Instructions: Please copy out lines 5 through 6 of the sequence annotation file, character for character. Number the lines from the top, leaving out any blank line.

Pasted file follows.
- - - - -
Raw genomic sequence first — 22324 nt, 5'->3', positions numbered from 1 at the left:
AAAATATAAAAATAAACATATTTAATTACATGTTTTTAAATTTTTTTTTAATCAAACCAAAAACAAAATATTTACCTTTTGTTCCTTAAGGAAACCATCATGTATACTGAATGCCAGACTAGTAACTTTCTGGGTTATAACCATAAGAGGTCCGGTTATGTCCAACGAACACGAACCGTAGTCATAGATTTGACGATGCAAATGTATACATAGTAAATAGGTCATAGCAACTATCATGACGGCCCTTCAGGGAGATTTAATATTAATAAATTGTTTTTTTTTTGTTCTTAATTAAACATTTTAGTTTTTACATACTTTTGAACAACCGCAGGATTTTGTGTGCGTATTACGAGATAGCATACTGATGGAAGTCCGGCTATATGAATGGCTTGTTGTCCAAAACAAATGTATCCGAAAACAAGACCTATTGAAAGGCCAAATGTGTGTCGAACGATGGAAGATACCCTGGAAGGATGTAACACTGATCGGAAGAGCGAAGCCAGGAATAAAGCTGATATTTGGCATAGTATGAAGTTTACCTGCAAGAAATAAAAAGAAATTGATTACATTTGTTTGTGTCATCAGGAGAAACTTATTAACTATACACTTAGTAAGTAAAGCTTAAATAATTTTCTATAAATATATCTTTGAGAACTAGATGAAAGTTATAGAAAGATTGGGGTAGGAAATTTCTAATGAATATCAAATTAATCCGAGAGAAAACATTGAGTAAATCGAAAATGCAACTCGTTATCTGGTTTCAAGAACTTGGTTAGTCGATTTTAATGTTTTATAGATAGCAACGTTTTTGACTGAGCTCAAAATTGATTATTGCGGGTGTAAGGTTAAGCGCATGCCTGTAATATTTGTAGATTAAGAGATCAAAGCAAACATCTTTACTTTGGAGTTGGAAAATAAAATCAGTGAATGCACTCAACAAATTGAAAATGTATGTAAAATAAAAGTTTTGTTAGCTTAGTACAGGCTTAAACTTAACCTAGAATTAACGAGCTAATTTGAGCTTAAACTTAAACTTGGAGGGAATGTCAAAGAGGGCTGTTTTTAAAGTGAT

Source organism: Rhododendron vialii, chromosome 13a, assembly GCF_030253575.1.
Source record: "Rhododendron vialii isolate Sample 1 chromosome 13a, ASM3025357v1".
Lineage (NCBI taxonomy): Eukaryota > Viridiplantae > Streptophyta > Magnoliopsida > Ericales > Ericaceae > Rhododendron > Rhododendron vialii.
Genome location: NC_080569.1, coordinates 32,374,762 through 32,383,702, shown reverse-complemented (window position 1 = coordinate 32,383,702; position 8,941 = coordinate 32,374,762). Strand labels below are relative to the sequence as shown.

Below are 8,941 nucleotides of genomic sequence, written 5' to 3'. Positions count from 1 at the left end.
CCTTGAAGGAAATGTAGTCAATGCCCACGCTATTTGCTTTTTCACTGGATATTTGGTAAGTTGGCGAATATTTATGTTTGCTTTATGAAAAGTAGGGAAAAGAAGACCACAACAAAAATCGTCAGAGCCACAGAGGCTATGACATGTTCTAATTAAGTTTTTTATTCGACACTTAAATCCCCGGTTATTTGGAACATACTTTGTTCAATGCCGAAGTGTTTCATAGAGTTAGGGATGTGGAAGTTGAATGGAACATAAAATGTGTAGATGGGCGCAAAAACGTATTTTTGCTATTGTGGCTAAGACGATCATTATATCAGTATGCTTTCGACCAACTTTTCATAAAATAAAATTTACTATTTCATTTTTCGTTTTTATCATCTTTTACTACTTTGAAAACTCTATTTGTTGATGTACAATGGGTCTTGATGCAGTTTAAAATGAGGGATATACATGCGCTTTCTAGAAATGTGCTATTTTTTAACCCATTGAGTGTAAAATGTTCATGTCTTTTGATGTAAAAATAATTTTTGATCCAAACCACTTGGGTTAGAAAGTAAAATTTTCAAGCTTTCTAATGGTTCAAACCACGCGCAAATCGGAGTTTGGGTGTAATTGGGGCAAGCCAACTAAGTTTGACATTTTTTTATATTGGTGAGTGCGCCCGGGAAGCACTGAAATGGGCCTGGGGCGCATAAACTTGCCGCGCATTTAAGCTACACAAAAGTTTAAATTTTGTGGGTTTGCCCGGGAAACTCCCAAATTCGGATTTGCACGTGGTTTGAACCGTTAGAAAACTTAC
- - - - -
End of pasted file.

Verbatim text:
Lineage (NCBI taxonomy): Eukaryota > Viridiplantae > Streptophyta > Magnoliopsida > Ericales > Ericaceae > Rhododendron > Rhododendron vialii.
Genome location: NC_080569.1, coordinates 32,374,762 through 32,383,702, shown reverse-complemented (window position 1 = coordinate 32,383,702; position 8,941 = coordinate 32,374,762). Strand labels below are relative to the sequence as shown.